Higher education is trapped in a competition fetish

Posted: April 18, 2016 in Moodle MOOC posts

An article whose viewpoint I share, about the competition and rankings of education institutions.

http://www.universityworldnews.com/article.php?story=20160413131355443

«Competition has colonised our world. Everywhere we go, every step we take we hear the siren call of competition. In higher education, too, we are trapped in a competition fetish»

(…)

«The first is that competition is natural. Thus Darwinian natural selection is fused with what Pierre Bourdieu has called doxa… an unquestionable orthodoxy that operates as if it were the objective truth. Competition is deeply inscribed as common sense. To question competition is to be insane. It is also an act of heresy because competition is seen as central to democracy. The more areas of personal and human life that we subsume under market competition, the more democratic and civilised we appear to be.

The second mind snare is the idea that competition is legitimate and just. We have to make believe that participants have some vaguely equal opportunity at the outset. Riyad Shahjahan and Clara Morgan demonstrate very powerfully that most competitions are rigged. They demonstrate how international organisations create spaces of equivalence across countries with very different geographic, political and economic contexts.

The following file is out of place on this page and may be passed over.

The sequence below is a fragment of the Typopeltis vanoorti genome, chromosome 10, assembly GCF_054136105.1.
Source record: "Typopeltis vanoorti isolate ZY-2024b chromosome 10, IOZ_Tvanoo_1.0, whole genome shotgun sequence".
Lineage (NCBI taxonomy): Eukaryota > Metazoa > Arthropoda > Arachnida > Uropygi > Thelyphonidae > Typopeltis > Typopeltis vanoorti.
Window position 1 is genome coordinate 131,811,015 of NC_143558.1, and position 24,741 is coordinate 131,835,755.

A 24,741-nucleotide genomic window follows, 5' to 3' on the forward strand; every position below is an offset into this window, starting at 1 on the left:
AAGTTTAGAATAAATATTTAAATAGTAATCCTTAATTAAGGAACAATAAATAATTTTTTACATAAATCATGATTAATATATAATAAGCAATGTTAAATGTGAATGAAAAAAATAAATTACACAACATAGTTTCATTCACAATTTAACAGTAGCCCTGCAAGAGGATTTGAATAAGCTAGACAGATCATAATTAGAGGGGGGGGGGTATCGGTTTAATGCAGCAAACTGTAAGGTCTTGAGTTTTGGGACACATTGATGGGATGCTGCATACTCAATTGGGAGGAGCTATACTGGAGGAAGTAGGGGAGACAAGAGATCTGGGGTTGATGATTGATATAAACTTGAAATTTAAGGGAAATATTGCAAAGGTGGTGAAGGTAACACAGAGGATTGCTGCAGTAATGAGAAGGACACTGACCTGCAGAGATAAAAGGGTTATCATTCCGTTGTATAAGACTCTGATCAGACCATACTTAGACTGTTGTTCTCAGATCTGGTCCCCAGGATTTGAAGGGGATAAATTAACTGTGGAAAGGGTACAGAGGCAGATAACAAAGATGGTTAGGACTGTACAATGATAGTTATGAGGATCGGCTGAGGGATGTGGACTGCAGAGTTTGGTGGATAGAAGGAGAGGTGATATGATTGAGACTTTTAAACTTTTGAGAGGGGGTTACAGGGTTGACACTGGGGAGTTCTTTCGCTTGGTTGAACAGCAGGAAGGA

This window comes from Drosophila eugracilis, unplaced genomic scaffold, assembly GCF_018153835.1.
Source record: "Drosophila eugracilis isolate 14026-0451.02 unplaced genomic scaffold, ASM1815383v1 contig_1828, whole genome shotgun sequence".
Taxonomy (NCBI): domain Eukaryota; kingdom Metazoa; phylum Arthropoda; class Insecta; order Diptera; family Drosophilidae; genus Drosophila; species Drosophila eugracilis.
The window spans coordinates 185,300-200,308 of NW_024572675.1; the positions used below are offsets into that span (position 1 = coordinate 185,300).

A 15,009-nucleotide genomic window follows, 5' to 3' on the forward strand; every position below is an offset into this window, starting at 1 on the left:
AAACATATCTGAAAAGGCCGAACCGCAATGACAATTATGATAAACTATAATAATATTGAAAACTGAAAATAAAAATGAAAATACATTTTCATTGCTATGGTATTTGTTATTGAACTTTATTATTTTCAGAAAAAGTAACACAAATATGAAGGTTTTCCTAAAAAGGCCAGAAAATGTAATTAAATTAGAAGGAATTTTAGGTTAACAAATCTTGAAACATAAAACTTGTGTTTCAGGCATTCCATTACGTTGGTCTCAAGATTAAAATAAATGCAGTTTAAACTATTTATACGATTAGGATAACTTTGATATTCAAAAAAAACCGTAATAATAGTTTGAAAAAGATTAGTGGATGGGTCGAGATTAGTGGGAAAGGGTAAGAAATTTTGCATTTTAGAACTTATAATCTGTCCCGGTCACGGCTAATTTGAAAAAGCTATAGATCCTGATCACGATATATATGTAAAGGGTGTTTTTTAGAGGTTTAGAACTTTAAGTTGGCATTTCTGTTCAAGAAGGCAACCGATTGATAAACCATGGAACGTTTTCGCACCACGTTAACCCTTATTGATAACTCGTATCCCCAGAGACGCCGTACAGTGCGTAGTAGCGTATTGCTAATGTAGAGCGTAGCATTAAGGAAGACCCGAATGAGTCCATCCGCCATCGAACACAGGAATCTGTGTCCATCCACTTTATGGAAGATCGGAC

Such contexts are delocalised and depoliticised so that they can be presented as legitimate comparative measures. This competition privileges and valorises templates that derive from centres of power. Peripheral nations and universities thus have to mimic these characteristics even if they have no chance of winning.»

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